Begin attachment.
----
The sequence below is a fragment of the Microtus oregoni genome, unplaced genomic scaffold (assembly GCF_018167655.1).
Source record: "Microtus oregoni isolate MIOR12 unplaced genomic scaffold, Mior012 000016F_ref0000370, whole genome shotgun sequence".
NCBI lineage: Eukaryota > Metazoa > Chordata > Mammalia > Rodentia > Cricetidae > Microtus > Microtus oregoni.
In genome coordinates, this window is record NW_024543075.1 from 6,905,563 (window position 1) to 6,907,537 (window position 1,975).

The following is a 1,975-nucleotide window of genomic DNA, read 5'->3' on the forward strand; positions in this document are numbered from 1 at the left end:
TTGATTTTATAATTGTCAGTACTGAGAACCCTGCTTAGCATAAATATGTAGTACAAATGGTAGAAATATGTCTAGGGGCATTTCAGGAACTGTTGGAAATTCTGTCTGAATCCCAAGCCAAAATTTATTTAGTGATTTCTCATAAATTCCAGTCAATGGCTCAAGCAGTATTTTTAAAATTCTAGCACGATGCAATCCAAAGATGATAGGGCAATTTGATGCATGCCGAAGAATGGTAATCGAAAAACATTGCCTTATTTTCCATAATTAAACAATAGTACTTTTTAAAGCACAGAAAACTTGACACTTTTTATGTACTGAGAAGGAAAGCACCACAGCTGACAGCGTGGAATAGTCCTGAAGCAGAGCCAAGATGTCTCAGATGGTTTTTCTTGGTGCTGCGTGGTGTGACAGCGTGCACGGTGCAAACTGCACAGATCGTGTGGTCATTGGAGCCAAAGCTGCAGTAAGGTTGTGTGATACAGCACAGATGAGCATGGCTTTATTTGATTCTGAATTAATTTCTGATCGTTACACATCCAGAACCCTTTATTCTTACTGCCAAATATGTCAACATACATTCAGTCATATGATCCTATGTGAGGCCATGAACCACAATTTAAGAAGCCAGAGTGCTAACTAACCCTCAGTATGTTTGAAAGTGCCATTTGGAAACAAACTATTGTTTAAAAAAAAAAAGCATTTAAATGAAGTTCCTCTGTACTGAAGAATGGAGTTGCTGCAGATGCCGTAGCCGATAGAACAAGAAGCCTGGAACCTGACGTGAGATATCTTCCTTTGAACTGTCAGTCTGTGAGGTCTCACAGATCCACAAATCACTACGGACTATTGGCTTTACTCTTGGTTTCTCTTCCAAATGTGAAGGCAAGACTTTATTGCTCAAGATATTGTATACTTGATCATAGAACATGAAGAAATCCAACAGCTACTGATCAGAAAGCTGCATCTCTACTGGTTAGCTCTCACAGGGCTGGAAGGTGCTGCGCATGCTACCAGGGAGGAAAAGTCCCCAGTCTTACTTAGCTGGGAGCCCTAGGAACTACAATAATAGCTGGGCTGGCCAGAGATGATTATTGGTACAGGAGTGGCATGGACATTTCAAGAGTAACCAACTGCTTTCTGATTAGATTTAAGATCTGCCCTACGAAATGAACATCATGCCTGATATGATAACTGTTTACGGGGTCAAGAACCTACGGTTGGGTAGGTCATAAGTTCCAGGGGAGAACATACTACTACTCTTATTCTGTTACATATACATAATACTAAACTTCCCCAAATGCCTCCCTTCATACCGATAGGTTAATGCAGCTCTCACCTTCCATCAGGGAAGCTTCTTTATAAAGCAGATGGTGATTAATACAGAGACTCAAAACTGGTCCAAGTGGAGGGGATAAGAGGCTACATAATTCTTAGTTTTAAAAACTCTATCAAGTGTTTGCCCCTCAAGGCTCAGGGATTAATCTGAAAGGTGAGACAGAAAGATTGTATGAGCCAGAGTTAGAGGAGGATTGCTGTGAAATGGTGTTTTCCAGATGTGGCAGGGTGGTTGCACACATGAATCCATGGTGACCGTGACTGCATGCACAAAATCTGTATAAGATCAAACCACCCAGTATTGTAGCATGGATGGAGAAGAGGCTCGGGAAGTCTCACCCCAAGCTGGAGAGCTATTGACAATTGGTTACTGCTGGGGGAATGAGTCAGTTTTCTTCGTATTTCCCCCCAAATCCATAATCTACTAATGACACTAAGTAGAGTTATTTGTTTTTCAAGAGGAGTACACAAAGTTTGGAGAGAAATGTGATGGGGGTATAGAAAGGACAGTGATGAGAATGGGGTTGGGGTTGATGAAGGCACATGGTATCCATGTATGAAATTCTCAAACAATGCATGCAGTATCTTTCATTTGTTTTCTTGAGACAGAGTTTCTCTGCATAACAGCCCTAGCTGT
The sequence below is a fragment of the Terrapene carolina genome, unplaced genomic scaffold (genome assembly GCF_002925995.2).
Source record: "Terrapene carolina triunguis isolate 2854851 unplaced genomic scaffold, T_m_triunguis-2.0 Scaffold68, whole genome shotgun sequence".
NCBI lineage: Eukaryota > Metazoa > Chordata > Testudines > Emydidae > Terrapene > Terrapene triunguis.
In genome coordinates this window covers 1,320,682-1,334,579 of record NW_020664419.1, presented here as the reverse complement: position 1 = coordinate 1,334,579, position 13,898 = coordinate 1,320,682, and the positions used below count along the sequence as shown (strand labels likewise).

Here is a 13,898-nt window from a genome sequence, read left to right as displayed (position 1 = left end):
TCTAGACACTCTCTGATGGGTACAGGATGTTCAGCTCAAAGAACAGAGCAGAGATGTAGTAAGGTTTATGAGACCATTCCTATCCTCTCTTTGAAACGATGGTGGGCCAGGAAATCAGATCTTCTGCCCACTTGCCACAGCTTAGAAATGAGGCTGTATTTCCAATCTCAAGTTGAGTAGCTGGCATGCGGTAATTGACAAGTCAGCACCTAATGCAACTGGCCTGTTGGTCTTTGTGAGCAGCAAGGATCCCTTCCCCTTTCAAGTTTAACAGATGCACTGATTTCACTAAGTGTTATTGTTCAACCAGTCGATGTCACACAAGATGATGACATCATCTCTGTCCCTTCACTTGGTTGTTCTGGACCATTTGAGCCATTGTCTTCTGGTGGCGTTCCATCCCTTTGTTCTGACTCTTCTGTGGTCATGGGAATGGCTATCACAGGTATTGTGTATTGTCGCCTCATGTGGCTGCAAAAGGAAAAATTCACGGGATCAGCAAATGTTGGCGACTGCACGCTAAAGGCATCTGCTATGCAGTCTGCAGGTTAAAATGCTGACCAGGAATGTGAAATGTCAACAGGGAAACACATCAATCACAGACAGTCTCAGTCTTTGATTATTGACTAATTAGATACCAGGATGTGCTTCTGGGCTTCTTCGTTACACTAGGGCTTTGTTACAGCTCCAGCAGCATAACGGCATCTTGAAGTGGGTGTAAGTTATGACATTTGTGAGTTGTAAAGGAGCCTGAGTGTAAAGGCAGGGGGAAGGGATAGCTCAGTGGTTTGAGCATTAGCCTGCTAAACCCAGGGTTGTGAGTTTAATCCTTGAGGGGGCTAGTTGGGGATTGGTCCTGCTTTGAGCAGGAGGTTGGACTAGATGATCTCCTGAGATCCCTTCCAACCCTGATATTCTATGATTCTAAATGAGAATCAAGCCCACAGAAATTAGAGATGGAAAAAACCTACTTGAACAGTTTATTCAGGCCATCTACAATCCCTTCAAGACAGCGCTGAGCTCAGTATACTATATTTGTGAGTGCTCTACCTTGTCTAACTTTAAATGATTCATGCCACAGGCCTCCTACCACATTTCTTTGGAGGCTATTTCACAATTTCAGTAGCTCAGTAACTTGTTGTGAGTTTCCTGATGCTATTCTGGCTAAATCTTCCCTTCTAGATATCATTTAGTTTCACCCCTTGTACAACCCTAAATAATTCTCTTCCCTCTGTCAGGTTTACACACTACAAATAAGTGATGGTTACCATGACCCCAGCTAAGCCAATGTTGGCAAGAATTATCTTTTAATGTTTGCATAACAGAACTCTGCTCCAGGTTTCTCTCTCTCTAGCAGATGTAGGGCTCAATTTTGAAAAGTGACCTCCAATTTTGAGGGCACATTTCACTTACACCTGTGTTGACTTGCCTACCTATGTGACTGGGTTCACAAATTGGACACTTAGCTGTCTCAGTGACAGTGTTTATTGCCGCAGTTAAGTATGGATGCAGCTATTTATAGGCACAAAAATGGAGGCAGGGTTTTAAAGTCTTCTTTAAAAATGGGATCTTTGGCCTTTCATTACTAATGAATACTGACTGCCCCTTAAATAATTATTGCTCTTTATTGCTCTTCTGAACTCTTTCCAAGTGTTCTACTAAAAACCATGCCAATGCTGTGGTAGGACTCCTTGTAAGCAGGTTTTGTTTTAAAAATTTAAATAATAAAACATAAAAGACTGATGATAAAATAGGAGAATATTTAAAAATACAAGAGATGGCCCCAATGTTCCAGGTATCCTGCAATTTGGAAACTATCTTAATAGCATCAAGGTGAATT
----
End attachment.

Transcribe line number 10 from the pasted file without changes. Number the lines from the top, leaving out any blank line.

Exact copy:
In genome coordinates this window covers 1,320,682-1,334,579 of record NW_020664419.1, presented here as the reverse complement: position 1 = coordinate 1,334,579, position 13,898 = coordinate 1,320,682, and the positions used below count along the sequence as shown (strand labels likewise).